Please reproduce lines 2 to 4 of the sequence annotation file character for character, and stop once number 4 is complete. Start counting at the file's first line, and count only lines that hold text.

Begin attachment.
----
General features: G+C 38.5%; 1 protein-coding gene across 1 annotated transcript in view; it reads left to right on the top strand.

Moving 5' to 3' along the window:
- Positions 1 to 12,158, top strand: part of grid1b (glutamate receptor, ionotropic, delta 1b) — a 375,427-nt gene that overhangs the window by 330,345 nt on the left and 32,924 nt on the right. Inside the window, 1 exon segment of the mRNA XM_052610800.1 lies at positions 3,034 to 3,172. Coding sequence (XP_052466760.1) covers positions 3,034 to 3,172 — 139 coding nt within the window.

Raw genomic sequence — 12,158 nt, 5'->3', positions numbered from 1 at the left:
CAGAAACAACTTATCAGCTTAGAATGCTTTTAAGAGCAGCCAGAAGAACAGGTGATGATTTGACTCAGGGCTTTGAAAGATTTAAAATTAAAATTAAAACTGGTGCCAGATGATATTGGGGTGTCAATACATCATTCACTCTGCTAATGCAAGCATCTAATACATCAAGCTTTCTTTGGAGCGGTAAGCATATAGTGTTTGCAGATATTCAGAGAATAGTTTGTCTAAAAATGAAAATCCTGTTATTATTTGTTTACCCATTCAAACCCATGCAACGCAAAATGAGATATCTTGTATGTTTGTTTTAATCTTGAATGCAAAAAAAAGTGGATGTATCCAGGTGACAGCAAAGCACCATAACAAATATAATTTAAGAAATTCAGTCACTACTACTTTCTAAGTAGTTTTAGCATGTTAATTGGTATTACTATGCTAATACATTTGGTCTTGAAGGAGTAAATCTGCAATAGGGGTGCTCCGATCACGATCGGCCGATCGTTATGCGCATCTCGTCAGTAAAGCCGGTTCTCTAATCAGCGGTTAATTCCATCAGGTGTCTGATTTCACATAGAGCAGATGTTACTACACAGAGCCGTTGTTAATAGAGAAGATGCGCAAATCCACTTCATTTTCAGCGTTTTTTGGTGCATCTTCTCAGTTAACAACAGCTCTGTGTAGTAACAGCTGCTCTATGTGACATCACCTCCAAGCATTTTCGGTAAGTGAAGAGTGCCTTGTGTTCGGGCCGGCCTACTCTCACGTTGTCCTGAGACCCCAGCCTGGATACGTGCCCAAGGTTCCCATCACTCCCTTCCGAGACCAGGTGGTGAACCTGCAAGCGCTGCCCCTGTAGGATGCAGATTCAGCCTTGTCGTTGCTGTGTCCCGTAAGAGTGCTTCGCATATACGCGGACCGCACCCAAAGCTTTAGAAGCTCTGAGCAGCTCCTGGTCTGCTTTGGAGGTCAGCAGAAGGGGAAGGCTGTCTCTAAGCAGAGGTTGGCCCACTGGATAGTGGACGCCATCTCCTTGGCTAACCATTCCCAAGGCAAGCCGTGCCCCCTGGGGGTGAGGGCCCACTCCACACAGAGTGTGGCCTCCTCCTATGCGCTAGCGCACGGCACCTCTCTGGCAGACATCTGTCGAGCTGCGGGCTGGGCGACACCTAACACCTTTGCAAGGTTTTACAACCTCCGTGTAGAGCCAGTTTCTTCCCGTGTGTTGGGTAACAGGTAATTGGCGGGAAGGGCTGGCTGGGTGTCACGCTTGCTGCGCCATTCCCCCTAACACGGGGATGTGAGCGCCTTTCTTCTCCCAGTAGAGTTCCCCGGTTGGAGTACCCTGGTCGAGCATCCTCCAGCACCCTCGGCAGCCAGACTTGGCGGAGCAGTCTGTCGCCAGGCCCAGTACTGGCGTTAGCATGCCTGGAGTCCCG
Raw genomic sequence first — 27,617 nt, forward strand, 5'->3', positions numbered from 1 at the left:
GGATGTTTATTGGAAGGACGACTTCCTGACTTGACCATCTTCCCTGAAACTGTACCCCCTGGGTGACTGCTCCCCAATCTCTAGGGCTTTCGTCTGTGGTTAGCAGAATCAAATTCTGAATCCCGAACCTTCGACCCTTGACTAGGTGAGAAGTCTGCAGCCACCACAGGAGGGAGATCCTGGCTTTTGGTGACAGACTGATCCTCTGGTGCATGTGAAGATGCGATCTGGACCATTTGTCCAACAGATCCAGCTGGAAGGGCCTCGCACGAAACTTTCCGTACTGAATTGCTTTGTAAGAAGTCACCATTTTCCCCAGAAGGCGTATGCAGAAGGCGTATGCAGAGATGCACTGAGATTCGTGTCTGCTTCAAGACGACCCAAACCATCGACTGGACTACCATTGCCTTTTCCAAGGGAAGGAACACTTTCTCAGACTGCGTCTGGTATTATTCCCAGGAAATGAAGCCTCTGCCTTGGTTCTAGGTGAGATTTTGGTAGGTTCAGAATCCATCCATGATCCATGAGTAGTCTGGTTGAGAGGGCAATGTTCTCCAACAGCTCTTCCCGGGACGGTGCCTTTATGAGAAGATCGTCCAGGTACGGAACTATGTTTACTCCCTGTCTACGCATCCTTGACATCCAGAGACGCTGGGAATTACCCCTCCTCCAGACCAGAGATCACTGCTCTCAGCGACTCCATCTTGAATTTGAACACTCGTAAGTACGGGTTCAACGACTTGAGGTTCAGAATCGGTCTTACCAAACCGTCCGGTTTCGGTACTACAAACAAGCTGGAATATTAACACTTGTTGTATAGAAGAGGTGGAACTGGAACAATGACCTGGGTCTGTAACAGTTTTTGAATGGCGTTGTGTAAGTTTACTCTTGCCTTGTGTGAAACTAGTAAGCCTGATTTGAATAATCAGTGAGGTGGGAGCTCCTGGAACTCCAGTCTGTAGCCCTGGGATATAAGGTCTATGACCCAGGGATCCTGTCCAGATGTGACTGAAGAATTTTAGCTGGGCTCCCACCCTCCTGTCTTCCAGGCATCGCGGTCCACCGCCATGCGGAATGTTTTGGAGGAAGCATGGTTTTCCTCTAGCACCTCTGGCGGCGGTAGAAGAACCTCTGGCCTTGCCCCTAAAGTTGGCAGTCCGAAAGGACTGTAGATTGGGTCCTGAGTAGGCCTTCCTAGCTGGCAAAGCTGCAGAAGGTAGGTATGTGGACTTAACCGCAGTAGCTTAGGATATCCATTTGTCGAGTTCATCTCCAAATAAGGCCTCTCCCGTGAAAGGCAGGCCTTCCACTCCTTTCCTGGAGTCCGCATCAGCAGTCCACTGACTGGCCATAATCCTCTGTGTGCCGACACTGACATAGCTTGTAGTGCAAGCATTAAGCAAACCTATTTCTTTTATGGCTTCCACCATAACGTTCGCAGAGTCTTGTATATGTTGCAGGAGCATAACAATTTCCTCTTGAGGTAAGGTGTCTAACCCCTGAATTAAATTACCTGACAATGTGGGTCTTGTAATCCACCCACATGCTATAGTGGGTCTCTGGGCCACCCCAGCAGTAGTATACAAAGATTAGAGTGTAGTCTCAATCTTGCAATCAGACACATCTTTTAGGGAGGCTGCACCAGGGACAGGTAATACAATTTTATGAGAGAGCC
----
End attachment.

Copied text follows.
Moving 5' to 3' along the window:
- Positions 1 to 12,158, top strand: part of grid1b (glutamate receptor, ionotropic, delta 1b) — a 375,427-nt gene that overhangs the window by 330,345 nt on the left and 32,924 nt on the right. Inside the window, 1 exon segment of the mRNA XM_052610800.1 lies at positions 3,034 to 3,172. Coding sequence (XP_052466760.1) covers positions 3,034 to 3,172 — 139 coding nt within the window.

Raw genomic sequence — 12,158 nt, 5'->3', positions numbered from 1 at the left: